"Nowadays, it’s not enough that people just communicate with each other through websites," Lin said. "They need to communicate face-to-face more and more. We believe 3D virtual reality technology is a solution that allows people to touch and feel a company’s services."
It is these kinds of features that will be highlighted through Expo Shanghai Online. The beta version – which currently features a bird’s eye view of the Expo site and, as of mid-December allowed viewers to virtually tour about 50 pavilions – went live on November 12, while its official launch date is May 1, 2010. Other pavilions will be opened gradually on the website according to the real Expo site’s construction progress.
The French Pavilion was the first 3D virtual pavilion to be launched on Expo Shanghai Online. Visitors can walk freely both inside and outside the pavilion, and view the French-style rooftop garden and masterpieces of the Musée d’Orsay. Visitors can also enjoy 3D interactivity, including mini games where they can "enter" masterpiece artworks such as Gaugain’s "Le Repas" and wander around inside.
"The world is changing and 3D is becoming a universal language for people around the world to learn, discover and innovate," said Zhao Heng, Greater China vice president for Dassault Systèmes, maker of the popular CATIA product modeling tool, which is providing its 3DVIA Virtools software to the Expo Shanghai Online.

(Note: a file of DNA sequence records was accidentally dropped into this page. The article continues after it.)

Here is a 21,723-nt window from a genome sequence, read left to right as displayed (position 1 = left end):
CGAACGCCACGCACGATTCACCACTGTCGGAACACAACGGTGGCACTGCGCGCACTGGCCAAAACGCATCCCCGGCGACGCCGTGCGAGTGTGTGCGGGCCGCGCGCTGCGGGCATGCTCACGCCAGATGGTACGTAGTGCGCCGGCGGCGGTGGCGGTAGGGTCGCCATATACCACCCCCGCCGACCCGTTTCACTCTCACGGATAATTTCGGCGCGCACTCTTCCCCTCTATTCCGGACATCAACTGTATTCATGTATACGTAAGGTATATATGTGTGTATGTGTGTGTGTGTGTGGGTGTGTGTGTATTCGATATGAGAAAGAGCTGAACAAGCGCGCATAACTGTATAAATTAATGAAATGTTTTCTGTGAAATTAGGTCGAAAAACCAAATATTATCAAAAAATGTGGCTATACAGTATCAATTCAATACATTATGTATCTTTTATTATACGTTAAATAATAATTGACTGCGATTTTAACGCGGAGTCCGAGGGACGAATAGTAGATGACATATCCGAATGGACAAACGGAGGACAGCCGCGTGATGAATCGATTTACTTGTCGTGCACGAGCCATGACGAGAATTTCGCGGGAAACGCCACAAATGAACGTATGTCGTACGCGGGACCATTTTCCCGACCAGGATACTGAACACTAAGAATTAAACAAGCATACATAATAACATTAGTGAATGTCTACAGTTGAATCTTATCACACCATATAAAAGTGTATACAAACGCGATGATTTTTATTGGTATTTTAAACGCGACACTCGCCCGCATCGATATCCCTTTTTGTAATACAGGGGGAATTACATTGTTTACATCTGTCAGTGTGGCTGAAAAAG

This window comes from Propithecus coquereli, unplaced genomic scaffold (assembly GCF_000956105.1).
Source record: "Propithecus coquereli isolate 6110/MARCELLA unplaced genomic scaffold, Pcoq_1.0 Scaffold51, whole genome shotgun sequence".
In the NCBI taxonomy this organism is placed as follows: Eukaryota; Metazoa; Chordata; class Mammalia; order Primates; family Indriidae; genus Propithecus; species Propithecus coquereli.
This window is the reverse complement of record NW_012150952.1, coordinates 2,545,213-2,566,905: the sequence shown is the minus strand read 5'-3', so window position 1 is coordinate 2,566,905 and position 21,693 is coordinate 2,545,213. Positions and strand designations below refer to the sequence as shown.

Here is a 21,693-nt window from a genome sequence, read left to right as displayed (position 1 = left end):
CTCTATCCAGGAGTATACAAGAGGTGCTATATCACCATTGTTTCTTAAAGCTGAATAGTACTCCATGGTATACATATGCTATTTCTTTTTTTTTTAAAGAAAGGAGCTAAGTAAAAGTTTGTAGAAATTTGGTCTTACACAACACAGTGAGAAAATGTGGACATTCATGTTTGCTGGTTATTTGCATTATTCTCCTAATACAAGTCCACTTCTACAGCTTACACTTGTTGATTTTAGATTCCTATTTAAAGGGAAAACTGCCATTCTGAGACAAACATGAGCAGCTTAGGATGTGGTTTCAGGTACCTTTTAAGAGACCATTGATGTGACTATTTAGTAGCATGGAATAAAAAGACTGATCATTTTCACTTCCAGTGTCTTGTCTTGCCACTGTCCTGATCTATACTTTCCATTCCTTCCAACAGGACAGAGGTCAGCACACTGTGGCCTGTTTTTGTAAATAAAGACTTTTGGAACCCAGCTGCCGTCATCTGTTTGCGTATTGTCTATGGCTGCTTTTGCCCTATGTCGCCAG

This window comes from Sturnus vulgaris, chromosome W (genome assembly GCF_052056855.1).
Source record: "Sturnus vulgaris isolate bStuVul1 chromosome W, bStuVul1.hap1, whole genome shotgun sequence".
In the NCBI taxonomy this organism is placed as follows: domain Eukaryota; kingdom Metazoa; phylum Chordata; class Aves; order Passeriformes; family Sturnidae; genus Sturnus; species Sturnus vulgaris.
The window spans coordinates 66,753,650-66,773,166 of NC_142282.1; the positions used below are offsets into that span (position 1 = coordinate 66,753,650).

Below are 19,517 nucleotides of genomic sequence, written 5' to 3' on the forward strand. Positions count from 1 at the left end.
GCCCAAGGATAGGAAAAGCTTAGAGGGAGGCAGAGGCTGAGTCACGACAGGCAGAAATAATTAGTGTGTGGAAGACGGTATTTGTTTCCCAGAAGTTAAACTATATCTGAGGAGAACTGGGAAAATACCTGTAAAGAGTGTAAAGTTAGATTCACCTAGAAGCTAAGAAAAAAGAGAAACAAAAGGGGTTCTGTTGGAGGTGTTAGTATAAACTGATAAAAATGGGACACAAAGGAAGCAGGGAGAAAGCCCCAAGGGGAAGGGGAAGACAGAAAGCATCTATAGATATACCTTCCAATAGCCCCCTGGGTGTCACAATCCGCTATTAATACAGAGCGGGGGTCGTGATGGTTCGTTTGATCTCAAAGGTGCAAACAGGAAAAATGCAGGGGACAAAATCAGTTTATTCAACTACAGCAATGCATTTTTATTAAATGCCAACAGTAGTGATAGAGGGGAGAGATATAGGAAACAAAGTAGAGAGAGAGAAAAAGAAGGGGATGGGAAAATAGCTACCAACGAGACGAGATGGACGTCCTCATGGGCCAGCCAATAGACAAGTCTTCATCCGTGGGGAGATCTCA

At the same time, even though virtual reality technology is being showcased in this event of widespread international business proportions, its future success and marketability still faces challenges, and not just for political reasons.
"We’ve seen growth for virtual reality technology in some areas, but it’s also been lackluster in other areas," said Chris Kahler, CEO and co-founder of Urbian, a Shanghai-based mobile technology start-up that specializes in building social-network based mobile solutions for enterprises.
Not there yet
Originally some 3D web developers believed that their new model was so superior in every way to the conventional "flat" browsing experience that it would entirely displace conventional browsers.
But three dimensions are not necessary for every task. Creating simple functions like search are complex (there is no such thing as a "page," and addresses involve three-dimensional coordinates as well as content tags), and basic text-centric productivity tasks are more painful in 3D. In addition, interactive 3D audio and video demand a massive amount of bandwidth and processing speed.
"There’s definitely a use for virtual reality technology, but it will not transform the web in as large of a way as many people think," said Kahler. "For a lot of things on the internet, you don’t need virtual world tech. Even plain text is more than enough sometimes."
Thompson, of Remedy Communications and Metanomics.net, agreed; three-dimensional virtual reality technology is just one element in the internet’s future, he said.
Still, the biggest problem for virtual reality technology’s mainstream adoption is that many users remain unclear on what it is for. Is it a game? A social network? Or a productivity tool?
"It’s a bit abstract and far-fetched, so there is a marketing hurdle. You have to find a way to communicate to people how and why they should use it," Kahler said. "And for online communities, you need to reach a critical mass, a certain volume of people, before it’s useful. Very few companies can attain that."
Which is not to say none can. IBM, for example, has invested significantly in virtual web technology, in both Second Life and China’s HiPiHi. However, while the dream of a universal 3D web interface is still far away, the near future of the 3D web will likely be smaller and more specialized in scope – much like the Shanghai Expo Online, in fact.